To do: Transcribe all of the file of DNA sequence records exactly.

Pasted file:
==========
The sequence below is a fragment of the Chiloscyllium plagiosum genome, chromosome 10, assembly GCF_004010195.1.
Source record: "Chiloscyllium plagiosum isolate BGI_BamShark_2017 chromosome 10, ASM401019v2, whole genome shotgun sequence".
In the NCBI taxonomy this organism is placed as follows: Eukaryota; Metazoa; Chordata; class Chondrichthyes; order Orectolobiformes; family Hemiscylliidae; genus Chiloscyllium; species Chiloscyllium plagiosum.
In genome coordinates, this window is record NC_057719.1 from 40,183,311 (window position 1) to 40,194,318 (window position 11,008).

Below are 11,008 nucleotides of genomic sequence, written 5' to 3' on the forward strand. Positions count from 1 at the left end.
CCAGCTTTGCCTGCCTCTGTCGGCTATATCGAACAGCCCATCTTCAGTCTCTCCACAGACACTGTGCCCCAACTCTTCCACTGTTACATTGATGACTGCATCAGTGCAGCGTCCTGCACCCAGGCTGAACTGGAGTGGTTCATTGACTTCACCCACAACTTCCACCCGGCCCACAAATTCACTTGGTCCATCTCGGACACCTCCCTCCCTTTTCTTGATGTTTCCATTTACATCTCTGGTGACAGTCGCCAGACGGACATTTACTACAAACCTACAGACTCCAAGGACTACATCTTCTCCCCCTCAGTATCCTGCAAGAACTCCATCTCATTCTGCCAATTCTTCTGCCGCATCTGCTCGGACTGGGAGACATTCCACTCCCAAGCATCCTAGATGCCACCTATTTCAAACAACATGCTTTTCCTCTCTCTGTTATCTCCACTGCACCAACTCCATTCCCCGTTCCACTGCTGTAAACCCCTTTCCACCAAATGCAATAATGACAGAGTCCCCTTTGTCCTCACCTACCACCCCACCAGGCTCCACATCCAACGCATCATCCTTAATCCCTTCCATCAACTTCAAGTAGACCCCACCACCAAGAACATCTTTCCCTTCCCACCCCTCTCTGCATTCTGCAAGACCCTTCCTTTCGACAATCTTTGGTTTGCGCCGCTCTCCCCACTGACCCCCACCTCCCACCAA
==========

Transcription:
The sequence below is a fragment of the Chiloscyllium plagiosum genome, chromosome 10, assembly GCF_004010195.1.
Source record: "Chiloscyllium plagiosum isolate BGI_BamShark_2017 chromosome 10, ASM401019v2, whole genome shotgun sequence".
In the NCBI taxonomy this organism is placed as follows: Eukaryota; Metazoa; Chordata; class Chondrichthyes; order Orectolobiformes; family Hemiscylliidae; genus Chiloscyllium; species Chiloscyllium plagiosum.
In genome coordinates, this window is record NC_057719.1 from 40,183,311 (window position 1) to 40,194,318 (window position 11,008).

Below are 11,008 nucleotides of genomic sequence, written 5' to 3' on the forward strand. Positions count from 1 at the left end.
CCAGCTTTGCCTGCCTCTGTCGGCTATATCGAACAGCCCATCTTCAGTCTCTCCACAGACACTGTGCCCCAACTCTTCCACTGTTACATTGATGACTGCATCAGTGCAGCGTCCTGCACCCAGGCTGAACTGGAGTGGTTCATTGACTTCACCCACAACTTCCACCCGGCCCACAAATTCACTTGGTCCATCTCGGACACCTCCCTCCCTTTTCTTGATGTTTCCATTTACATCTCTGGTGACAGTCGCCAGACGGACATTTACTACAAACCTACAGACTCCAAGGACTACATCTTCTCCCCCTCAGTATCCTGCAAGAACTCCATCTCATTCTGCCAATTCTTCTGCCGCATCTGCTCGGACTGGGAGACATTCCACTCCCAAGCATCCTAGATGCCACCTATTTCAAACAACATGCTTTTCCTCTCTCTGTTATCTCCACTGCACCAACTCCATTCCCCGTTCCACTGCTGTAAACCCCTTTCCACCAAATGCAATAATGACAGAGTCCCCTTTGTCCTCACCTACCACCCCACCAGGCTCCACATCCAACGCATCATCCTTAATCCCTTCCATCAACTTCAAGTAGACCCCACCACCAAGAACATCTTTCCCTTCCCACCCCTCTCTGCATTCTGCAAGACCCTTCCTTTCGACAATCTTTGGTTTGCGCCGCTCTCCCCACTGACCCCCACCTCCCACCAA